User Review: SONY f65 Cinealta Camera

DoP David Proctor used the new Sony f65 camera on Roots which needed a very raw and naturalistic look

Handheld f65

ROOTS (extract) from Geoff Bellhouse on Vimeo.

I tested the F65 on its release in January and again in April with the support of Filmscape Media, Panalux, CVP, Mission Digital & Dirty Looks, both in the studio and on location. Since this, I have been keen to give it a proper run for its money on an appropriate film.

Our early testing used the full RAW S-LOG recording at 24p, offlined in DNX and onlined on Dirty Looks’ Baselight with colourist Tom Balkwill. We were instantly impressed with the camera’s colour rendition, natural skin-tones, native sensitivity and excellent dynamic range. The mechanical rotary shutter also completely eliminates rolling shutter, the plague of all CMOS sensors.

Whilst rated at ISO800 the sensor produces very clean images. However, the F65 seems, in my opinion, to have a slightly more textural quality to it - a subtle, grain like noise giving it a distinctive character, somehow less clinical than other cameras on the market. When director Geoffrey Bellhouse approached me with the script for Roots he was after a very raw, naturalistic feel, taking heavy inspiration from the works of the Dardenne Brothers and their cinematographer Alain Marcoen. Aware of the F65’s naturalistic image rendition, and with the rotary shutter well suited to the demands of handheld work, I felt it perfectly suited to the project.

Workflow-wise I had tested the S-LOG RAW 4K with Mission Digital & Dirty Looks but in the days leading up to the Roots shoot Sony released the SLOG2 update. This opened up an array of new options for recording compressions. After some further testing with DIT Mark Kozlowski at Filmscape Studios, we opted for SLOG2 RAWLITE which seemed the best compromise of quality and file-size, in the region of 10GB per minute, as opposed to around 17.5GB per minute of the full RAW. Safe in the knowledge that we had no heavy post-work I felt comfortable that the smaller file sizes, giving us more valuable stock, so to speak, was a worthwhile trade-off.

Again based on previous testing, I opted for a set of Cooke Panchros as our primary lens set with a set of Arri/Zeiss Ultraprimes for a couple of night exterior shots.

Before the REDs, ALEXAs and countless other 35mm sensor cameras hit the market, for years I used the Sony HDW-790p and F900R as regular workhorses, coupled with the P&S Technik PRO35 adapter. Whether in desert sandstorms or humid jungles I have come to expect true reliability from Sony’s cameras and the F65 is no exception.

Across the shoot we didn’t experience dropped frames, overheating, shutdowns or any of the other problems seemingly common in early release cameras. Also of note, is the simple and intuitive menu design that is both fast to navigate and clear.

Handheld

The two day shoot was 100% handheld and I found the camera ergonomic and well balanced. Aside the images, a real stand-out feature is the viewfinder, which is large, crisp and comfortable with exceptional peaking, useful on scenes where the operator is left to self-focus - either within confined spaces or for more intimate scenes, working without an LCS. The internal ND filters also helped speed and avoided stacked filtration.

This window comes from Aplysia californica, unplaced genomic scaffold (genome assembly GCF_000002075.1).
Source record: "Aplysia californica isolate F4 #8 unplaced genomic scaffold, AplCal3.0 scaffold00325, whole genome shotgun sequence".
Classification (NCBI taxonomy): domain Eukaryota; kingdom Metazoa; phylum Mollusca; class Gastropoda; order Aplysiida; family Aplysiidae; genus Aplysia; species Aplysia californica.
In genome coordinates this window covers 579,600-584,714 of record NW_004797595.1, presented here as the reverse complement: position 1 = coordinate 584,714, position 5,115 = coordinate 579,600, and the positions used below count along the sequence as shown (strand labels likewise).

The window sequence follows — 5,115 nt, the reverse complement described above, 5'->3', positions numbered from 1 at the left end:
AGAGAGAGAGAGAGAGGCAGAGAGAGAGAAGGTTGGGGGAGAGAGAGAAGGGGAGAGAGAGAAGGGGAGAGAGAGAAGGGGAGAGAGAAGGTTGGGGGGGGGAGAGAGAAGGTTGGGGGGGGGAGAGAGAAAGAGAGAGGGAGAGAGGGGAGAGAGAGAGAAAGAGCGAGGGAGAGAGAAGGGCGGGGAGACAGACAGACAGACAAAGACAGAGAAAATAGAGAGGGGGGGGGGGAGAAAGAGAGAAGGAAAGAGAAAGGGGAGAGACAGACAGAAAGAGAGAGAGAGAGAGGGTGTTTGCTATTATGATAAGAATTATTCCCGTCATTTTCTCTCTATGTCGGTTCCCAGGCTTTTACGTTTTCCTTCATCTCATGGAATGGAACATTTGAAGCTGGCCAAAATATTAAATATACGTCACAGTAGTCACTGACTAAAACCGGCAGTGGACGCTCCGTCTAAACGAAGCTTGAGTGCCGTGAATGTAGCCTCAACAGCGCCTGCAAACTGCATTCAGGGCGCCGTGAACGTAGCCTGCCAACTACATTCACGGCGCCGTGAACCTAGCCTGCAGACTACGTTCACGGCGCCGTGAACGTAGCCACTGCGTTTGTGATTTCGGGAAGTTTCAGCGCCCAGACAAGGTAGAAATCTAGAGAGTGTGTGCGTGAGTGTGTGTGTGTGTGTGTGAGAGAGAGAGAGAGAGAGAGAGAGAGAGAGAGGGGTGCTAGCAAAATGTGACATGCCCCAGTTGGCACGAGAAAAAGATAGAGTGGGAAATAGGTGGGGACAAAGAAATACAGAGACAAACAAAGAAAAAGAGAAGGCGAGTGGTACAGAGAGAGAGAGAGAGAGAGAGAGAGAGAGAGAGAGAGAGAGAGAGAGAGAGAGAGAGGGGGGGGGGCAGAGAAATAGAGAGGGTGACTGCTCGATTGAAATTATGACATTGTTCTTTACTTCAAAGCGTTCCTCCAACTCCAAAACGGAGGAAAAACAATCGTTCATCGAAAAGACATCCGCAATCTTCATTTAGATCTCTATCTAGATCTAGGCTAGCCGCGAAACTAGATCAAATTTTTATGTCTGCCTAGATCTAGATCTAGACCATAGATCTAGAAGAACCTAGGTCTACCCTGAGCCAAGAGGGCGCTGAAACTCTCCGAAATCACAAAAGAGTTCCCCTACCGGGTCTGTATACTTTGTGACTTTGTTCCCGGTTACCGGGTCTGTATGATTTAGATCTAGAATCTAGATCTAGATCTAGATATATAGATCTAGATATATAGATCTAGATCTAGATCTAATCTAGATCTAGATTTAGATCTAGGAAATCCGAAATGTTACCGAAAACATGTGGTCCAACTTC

Inspired by Malick’s recent works, Geoff had specifically requested that lighting be kept minimal. Whilst necessary for the schedule, around 25 scenes across the two days, this was also an aesthetically lead decision. A lighting package was generously supplied by Panalux, and I worked closely with regular Hungarian gaffer, Aaron Szogi. Many scenes were photographed simply manipulating the available light, and others lit with a range of fluorescent, HMI and LED fixtures.

SLOG2 seems to work slightly differently to other LOG formats. It is neither overly flat, nor completely de-saturated - a very strong look, straight out of camera. This made on-set monitoring extremely close to our desired aesthetic and left me to light with my meter and regularly check the waveform.

As space was tight on location and the budget was limited, DIT Mark Kozlowski devised a workflow using the Sony Controller attached via Ethernet cable to a MacBookPro 2.5ghz i7, 16gb RAM and an SSD with two G-Tech drives attached via Esata. Davinci Resolve was used to export the SLOG2 RAWLITE 4K files to PRORES 422HQ for the offline. Maintaining a tight shooting ratio, this laptop setup was able to handle the workflow and all back-ups and transcodes were completed by the time the camera gear was packed.

Overall, I am incredibly impressed with the F65’s sensor and thoroughly considered design. It is interesting to see Sony release a camera that is such a strong competitor to the Alexa on every level. The fact that it is possible to get the full quality from the camera without the need of an external recorder is a real selling point. For now I see its place predominantly in drama and features but once its high-speed capabilities have been unlocked it could well make waves in commercials and promos. I certainly look forward to using it on upcoming commercial and dramatic projects alike.

Title: Roots

Format: Sony F65 – Cooke Panchros / Arri/Zeiss Ultraprimes

Ratio: 16:9

Form: Short Fiction

Duration: 13 mins

Country: UK

Producer: Emily O’Connor

Director: Geoffrey Bellhouse

Production Company: The Beat Picture

Camera: Filmscape Media

Lighting: Panalux

Synopsis: Jaco has to make space so his family around him can breathe.

www.davidprocterdop.com

Posted on July 20, 2012 and filed under cameras, case study, cinematography.